The economic downturn is finally earning a place in American schools; or, at least it should be, according to U.S. Education Secretary Arne Duncan. To battle nationwide debt, extraordinarily bad credit, and general financial ignorance by the American public, Duncan suggested this week that schools should begin teaching personal finance lessons to all students, from kindergarten on up.
But are kindergarteners ready to learn personal finance?
Let’s take a look at common educational standards for kindergarten students. According to the Ohio Academic Standards for Math (a list of benchmarks that should be fulfilled per subject, per grade level) – kindergarteners should already be learning the following Math-related standards (among many more):
– Identify and state the value of a penny, nickel and dime.
– Determine “how many” in sets (groups) of 10 or fewer objects.
– Count to twenty.
– Model and represent addition as combining sets and counting on, and subtraction as take-away and comparison.
Value of money
At this point, kindergarteners are just learning that a penny equals one cent, a nickel equals five cents, and a dime equals ten cents. They do understand what money is, and that it is used in exchange for wanted items.
These students are not yet ready to discuss credit, mortgages, taxes or personal budgets. However, five and six-year-olds can still learn from finance lessons that state the price of an item, and count to see if they have enough money to buy it (e.g., “This candy costs ten cents. Do we have enough pennies to pay for it?”).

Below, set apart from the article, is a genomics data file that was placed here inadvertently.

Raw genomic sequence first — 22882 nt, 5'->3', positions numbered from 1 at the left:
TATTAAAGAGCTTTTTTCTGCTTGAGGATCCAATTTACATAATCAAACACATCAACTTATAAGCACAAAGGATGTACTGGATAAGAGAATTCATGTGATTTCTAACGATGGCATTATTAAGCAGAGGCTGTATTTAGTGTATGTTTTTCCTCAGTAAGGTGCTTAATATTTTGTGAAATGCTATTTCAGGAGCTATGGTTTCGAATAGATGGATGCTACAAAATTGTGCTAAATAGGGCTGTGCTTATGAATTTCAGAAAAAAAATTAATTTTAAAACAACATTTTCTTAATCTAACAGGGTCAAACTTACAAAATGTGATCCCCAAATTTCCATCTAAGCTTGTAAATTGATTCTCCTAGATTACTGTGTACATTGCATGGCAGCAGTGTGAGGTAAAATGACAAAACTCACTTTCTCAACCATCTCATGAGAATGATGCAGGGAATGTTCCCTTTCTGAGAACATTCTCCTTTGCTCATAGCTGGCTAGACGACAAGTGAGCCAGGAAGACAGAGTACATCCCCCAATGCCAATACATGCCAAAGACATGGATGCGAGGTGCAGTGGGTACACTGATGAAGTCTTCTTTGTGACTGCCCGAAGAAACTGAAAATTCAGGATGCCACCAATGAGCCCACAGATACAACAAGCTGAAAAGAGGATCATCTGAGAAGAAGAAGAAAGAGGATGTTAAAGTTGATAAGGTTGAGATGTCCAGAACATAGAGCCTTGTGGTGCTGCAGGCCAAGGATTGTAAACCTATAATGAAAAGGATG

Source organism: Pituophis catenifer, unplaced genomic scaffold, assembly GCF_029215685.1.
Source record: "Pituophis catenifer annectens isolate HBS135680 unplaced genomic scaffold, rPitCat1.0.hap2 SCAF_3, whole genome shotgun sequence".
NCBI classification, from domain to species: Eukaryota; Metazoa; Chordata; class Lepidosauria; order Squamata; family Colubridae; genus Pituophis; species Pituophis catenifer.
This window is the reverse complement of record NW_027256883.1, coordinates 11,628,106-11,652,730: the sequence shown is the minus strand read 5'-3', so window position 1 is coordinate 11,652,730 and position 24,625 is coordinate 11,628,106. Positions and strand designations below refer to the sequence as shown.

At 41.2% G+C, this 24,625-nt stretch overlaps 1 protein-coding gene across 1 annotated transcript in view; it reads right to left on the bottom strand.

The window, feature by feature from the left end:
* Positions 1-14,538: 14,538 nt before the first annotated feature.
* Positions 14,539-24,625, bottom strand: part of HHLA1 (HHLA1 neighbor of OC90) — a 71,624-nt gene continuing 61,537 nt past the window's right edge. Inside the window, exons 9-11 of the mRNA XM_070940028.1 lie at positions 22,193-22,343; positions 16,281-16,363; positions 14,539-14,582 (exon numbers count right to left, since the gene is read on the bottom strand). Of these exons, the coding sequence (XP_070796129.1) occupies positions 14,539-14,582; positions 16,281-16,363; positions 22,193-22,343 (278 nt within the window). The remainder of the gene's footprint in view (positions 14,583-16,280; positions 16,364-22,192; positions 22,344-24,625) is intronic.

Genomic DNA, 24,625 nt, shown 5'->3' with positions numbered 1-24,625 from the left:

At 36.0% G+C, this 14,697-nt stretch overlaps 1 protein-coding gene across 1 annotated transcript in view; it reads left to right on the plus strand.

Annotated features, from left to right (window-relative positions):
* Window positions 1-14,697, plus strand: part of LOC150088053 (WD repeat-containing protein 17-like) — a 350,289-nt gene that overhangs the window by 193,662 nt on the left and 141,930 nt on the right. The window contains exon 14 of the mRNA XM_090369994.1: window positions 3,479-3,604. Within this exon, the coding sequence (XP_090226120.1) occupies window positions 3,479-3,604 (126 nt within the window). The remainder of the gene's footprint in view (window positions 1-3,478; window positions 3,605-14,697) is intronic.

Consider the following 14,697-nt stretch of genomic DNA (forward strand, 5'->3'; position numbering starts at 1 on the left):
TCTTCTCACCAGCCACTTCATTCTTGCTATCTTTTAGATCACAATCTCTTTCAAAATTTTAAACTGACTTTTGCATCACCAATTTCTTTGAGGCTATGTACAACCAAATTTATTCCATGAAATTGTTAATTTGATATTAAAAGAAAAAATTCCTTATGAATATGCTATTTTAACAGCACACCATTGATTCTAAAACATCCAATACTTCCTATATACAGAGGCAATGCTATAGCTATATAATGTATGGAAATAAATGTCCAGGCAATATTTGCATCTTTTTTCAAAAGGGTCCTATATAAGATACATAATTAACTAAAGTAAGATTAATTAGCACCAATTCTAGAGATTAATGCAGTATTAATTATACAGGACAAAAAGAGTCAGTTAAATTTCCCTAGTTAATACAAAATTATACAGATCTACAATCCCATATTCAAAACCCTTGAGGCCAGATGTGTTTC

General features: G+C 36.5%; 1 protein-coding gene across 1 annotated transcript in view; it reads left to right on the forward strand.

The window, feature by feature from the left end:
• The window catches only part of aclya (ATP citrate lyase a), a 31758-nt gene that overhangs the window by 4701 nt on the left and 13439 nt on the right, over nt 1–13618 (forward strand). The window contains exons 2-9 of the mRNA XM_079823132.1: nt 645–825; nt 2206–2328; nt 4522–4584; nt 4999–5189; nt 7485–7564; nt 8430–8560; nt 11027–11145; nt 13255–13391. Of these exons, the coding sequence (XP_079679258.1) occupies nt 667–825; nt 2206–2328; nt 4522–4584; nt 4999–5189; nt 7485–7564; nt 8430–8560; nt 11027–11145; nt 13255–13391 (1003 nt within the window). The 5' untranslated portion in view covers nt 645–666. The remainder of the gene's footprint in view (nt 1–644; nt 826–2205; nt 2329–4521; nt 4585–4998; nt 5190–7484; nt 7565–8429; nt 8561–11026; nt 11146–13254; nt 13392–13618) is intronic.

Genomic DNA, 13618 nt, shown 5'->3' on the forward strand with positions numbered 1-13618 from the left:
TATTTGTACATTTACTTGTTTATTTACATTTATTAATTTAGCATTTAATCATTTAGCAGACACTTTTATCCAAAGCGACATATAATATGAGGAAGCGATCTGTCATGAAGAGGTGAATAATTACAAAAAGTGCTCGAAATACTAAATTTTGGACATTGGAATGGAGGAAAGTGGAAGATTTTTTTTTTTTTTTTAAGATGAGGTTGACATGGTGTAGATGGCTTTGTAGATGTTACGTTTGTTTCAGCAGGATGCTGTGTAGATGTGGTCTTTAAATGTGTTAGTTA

Setting up pretend shops can be an excellent activity for kindergarten classrooms, in which students act as cashiers, and others as customers, with play money. This method allows students to learn personal finance, as they determine whether or not they can afford items in the shop (and develop the skills and patience needed to cope if they cannot afford an item).
In kindergarten math, students must show they can count to twenty (though many surpass this number). At this rate, students are able to develop a basic understanding of financial lessons, taught in the simplest forms, as they count coins and other items.
Addition and subtraction
The absolute core of personal finance comes down to addition and subtraction – adding money and taking it away. With students learning the basics of these concepts, they can begin to understand that money isn’t infinite and it grows when we earn a paycheck, and diminishes when we buy something.
So are kindergarteners ready to learn personal finance? In our opinion, yes. And they most likely already do, in many kindergarten classrooms. It all boils down to age-appropriate lessons, fun and relatable activities, and basic, common sense financial information. Kind of like what their parents need.